The typical person walking into the Ornelas Health and Physical Education building, a person is ready to make a change for their health. Their head is down, face is full of determination and they are dressed in clothes they would normally not wear out in public.

Students walk up the stairs, in the doors, scan their student IDs and prepare themselves to submit to the torturous routine in order to get their body into shape, until they walk into the weight room. Standing in the doorway of the weight room, weights are all over the floor, the bars for bench press and curls are rusted and scattered, the Nautilus machines squeak from neglect. The last new pieces of equipment were the addition of Nautilus Nitro strength training machines that were added more than six years ago. The majority of the free weights look as if they have been there since 1986 when the center was built.

The downstairs weight room is a converted racquetball court; the remnants of the court are on the ceilings and walls in the form of oval shaped dark spots from impact of blue rubber balls. The room was stuffed with the oldest of the equipment making it look like a time portal to a mid-80s weight training facility.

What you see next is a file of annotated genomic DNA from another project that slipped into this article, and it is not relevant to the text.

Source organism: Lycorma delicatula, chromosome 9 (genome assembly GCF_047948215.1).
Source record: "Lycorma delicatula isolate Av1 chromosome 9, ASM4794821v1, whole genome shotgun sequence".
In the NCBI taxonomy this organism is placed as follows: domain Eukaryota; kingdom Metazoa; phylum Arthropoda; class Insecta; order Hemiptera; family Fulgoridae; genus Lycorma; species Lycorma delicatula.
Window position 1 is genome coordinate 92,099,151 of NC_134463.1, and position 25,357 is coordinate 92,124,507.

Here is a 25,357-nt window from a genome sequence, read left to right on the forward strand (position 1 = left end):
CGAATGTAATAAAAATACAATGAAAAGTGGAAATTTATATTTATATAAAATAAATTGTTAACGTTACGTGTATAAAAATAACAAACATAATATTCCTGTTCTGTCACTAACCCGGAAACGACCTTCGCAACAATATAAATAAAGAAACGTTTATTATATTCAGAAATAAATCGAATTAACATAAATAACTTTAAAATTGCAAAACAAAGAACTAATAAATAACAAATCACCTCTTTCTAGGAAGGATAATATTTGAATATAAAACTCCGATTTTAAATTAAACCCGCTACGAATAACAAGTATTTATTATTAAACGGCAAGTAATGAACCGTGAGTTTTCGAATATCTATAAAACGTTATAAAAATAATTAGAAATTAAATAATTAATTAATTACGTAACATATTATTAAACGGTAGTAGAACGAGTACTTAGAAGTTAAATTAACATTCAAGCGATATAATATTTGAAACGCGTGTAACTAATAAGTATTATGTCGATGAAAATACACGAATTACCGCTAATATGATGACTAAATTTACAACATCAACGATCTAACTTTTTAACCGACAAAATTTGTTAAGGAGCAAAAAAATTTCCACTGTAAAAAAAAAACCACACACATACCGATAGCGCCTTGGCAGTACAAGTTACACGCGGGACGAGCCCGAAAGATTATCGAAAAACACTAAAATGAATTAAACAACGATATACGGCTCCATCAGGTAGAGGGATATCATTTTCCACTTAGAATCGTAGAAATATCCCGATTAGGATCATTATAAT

The lower level has five racquetball courts, the five lane pool, a room that holds two basketball courts, two large dance studios and men and women’s locker rooms. The racquetball courts are a classy touch to the college training center. They can be a retreat from the weight and aerobic rooms, and provide racquetball enthusiasts with a clean, air-conditioned place to practice their sport, but is the college’s demand for a better weight-training environment silenced by the cries for more racquetball?

Having the center on campus is something prospective students should consider when coming to school at TJC. If based solely on the condition of the center, the population of the school might not be breaking records.

The pool is one of two indoor facilities in Tyler. Besides the occasional spike in chlorine levels, it is a nice feature of the center. The pool is not being utilized to its complete potential. But the main purpose for a pool of its design is for lap swim. The hours for lap swim are inconvenient for most. In order to get a lane to swim in, the swimmer has to get there on Monday through Friday between the hours of 6-7:50 a.m. or 11 a.m.-12:50 p.m., on Monday and Wednesday from 8 p.m.-8:50 p.m. The rest of the time, the pool is being used for recreational swim for two hours and 40 minutes during the week and four hours on the weekend.

If the center fees were not included in tuition, students might not pay to use the facilities.

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